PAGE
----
Around these parts it’s starting to feel an awful lot like baldness.

 

 

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Weebles wobble

If you presume to love something,
you must love the process of it much more than you love the finished product.
 ~  John Irving

Right now I’m not entirely sure I love the fiction-writing process. As I revise this young adult novel, I’m starting to question whether I have any business trying to get published. I received some feedback on another manuscript that has me questioning my talent, and today I’m more wobbly than I’ve been in some time.

So. The bad news is I’m scared and exhausted and wishing someone could cut out this obsessive writer part of me so I’d never have to feel this way again.

The good news? My experience tells me that this ugly fog will eventually lift and then fade to a very faint memory. Lather, rinse, repeat.

I might not always love the process, but I trust it.

a copy

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Yes. No. Maybe So.

I’ve spent the past couple days researching nonfiction project ideas and it’s been a joy because the planet’s animal inhabitants are incredibly diverse and mind-blowingly freaky in their behaviors. I could read forever.

20140719-BatteryParkCityNY-LunchWithErinAndrew (56Edit)

But I can’t read forever because I need to make a decision. I need to choose a topic and start writing. The problem is I want to write about all the things that fascinate and entertain and expand my world view. All. The. Things.

I’ve started three different Scrivener files, adding research sources and roughing out drafts. And then my brain says “But there’s also that other cool thing. Maybe it would be best to write about that right now.”

indecision

 

 

 

 

 

I’ve never had this problem with fiction. I decide what story to work on and away I go. Over the years I have revisited fiction projects, which to the casual observer might look like indecisive bouncing around, but I’ve never experienced anything like this. Which is kind of strange considering that the planet’s human inhabitants are also incredibly diverse and mind-blowingly freaky in their behaviors. I mean, there’s a lot to choose from there, too.

I’d love to be assigned a topic, but that’s not happening right now. So I’m going to make a decision because, like this guy says:
The risk of wrong decision quote You heard it here first.

Letter to Self

Dear Tracy,

Angst and uncertainty are part of the creative process. You know that. You also know those feelings are best handled by writing and pushing through to the other side. But sometimes those feelings become so huge and unwieldy and the voices are shrieking so loudly in your head that you convince yourself you hate the project and want to quit it forever.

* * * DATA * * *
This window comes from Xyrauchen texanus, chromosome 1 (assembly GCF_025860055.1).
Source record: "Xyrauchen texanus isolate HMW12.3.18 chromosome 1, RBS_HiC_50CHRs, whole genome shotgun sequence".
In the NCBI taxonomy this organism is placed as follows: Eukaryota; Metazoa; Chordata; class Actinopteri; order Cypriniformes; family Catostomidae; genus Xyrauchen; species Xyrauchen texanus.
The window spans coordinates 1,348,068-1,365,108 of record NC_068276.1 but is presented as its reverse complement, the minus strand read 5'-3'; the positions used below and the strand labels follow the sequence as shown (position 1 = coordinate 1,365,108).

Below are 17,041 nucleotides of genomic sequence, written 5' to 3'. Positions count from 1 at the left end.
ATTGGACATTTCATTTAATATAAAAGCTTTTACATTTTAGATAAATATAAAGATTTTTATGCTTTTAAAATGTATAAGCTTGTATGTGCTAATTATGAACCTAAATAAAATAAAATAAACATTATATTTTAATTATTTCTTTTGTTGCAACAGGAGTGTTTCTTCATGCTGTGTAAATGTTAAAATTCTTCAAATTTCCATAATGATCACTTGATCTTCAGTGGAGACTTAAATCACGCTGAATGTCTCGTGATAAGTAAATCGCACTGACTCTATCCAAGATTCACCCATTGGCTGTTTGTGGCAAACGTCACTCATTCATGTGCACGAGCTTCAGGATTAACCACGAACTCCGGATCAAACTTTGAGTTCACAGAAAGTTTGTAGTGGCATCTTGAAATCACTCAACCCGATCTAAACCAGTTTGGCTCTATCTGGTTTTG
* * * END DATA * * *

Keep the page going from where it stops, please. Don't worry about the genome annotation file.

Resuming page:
Please don’t give in to those feelings.

Instead, remember this: sometimes you feel stuck and unable to move forward NOT because you’re no-talent and the project is worthless, but because your approach is wrong. Sometimes you can’t make progress because something deep inside your creative self digs in its heels and refuses to budge. Sometimes you just need a little time to find the way.

Your project doesn’t suck. You don’t hate it. And it would be a sad, sad thing if you quit it forever.

Love,
Tracy

You Talkin’ to Me?

“This is not a book that should be tossed lightly aside.
It should be hurled with great force.”
~  Dorothy Parker

Dorothy Parker was 50 years old when George Platt Lynes took this portrait in 1943.

Dorothy Parker was 50 years old when George Platt Lynes took this portrait in 1943.

Okay, so Ms. Parker was not referring to my work-in-progress, but the quote strikes a nerve. Wandering the wilderness of my creative mind is always a scary endeavor, and one which I’m currently going to great lengths to avoid. I would very much appreciate a sign . . .

What, Me Worry?

        
            

Last Friday I sent BIRD BRAIN to the four generous souls who
offered to read and critique my manuscript.
It’s much, much too soon to expect responses, but that hasn’t stopped 
my mind from turning into a writhing nest of worries and fears.

AGNES by Tony Cochran

Maybe I’ll just get it over with and go put underpants on my feet.
               

Girding My Loins

        

I’m ready to wade back in there
and begin reshaping BIRD BRAIN’s opening chapters.

And then complete another (final?) round of revisions.

I’m equal parts anticipation and dread.


                                                                                                                                                          Image from morguefile.com

Cue whatever music it is I need to hear right now . . .